Naturally, sometimes you do have to take your feelings into account. If your emotions hinder your everyday life, it’s good to look into what causes them and how you can manage them. If someone is frequently suffering from anxiety, they need to learn about it, determine the situations that cause anxious feelings in them and then minimize those causes. That is both good and necessary management.

What you can do instead

But from the perspective of yoga, it is not particularly helpful to overanalyze each problem by dissecting your emotions. Acknowledge your issue and do your best to manage it — but there’s no need to go beyond. If you keep worrying about your problem, if you keep asking “why me?” or start panicking, “oh no, I don’t want this sort of emotion”, or even feel guilty for having that emotion in the first place, you are actually making your problem much worse. Just accept your emotions the way they are.

There is no need to analyze why you feel a certain way, there is no need to call your friends and analyze your feelings with them, there is no need to Google your emotions. None of that is likely to help you in any way. Emotions will always find a way, the ones you want as well as the ones you wish you didn’t have.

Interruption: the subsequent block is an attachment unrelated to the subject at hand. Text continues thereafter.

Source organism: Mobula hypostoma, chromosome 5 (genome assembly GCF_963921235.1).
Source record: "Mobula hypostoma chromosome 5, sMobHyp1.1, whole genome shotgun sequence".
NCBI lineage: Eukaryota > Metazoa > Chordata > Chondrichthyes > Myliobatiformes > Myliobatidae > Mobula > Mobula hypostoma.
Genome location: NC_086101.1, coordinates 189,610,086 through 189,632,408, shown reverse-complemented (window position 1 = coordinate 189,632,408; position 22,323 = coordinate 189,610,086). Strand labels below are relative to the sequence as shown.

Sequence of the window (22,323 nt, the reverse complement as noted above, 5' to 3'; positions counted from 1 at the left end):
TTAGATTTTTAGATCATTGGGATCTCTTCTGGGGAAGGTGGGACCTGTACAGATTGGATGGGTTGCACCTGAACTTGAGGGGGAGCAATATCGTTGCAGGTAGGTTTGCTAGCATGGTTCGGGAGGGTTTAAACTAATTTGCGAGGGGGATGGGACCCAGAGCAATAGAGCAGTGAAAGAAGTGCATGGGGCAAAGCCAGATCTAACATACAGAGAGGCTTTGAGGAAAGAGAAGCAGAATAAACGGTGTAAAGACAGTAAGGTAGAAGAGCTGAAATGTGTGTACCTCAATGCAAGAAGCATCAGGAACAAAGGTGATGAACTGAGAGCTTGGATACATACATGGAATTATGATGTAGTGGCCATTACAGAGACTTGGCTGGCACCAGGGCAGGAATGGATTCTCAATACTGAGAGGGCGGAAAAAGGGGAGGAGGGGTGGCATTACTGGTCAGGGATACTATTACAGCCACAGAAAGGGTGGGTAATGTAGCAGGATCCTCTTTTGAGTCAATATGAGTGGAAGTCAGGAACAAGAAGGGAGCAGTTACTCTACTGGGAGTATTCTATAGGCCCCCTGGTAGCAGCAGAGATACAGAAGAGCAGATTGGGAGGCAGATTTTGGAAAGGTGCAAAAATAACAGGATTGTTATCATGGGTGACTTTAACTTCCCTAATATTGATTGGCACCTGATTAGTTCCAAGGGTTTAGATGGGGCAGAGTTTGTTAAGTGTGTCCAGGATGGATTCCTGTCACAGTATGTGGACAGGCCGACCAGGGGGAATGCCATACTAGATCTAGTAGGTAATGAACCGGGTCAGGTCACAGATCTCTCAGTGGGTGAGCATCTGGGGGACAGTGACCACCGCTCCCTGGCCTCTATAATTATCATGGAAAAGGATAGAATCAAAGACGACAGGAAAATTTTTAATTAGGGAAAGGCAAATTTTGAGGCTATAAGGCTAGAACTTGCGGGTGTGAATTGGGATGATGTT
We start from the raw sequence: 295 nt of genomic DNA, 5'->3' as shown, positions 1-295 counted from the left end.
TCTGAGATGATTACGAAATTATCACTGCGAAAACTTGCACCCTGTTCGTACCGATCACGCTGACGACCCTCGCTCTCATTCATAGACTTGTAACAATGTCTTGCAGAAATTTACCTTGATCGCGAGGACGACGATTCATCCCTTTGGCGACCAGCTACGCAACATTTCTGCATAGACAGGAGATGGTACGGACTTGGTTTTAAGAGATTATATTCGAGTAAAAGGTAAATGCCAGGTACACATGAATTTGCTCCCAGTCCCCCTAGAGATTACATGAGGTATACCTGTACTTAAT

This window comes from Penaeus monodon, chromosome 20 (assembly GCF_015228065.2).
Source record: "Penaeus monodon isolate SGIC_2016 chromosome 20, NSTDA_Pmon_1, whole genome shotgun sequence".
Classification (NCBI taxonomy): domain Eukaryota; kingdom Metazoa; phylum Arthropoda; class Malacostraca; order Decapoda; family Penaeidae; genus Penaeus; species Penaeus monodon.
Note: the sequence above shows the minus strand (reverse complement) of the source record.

In fact, welcome all kinds of emotions equally. Why do we enjoy a sudden rush of happiness, but when we’re sad and crying we wish that emotion would go away? Without one, the other wouldn’t exist. A coin cannot only have one side. A yogi should be equally accepting yet wary of both.

Therefore, observe your emotions, live your emotions, but don’t take them too seriously. Rather, work with yourself and your mind such that you are able to function without relying on your feelings. And definitely don’t search for causes and explanations — most of the time, there are none and you’re wasting a lot of your valuable energy.

What do yogic texts say?

The idea of not taking your emotions too seriously is beautifully captured in this extract from a book of Osho’s public lectures:

Just look into it. If you are laughing, it is beautiful. In fact, if you ask me, even crying is beautiful; nothing is wrong with it. If you really ask me, then I will say accept whatsoever is. Accept the real, and then crying is also beautiful. And there is no need to go into the inquiry of ‘why’ — because that inquiry distracts you from the factual. Then crying is not important, but why you are crying is. Then the real disappears and you go on chasing the cause. Where can you find the cause? How can you find the cause? You will have to go to the very beginning of the world — and there has never been any beginning. The world has been here always.

No question is needed to live. And don’t wait for answers; start dropping questions. Live with the fact. If you are crying, cry. Enjoy it! It is a beautiful phenomenon — relaxing, cleansing, purifying. Laughter is beautiful. Laugh, and let laughter take possession of you. Laugh, so your whole body throbs and pulsates with it. It will be purifying, it will be vitalizing; it will rejuvenate you.

But remain with the fact. Don’t move into causes. Remain with the existential. Don’t be bothered why it is so, because it cannot be answered.

The Path to Liberation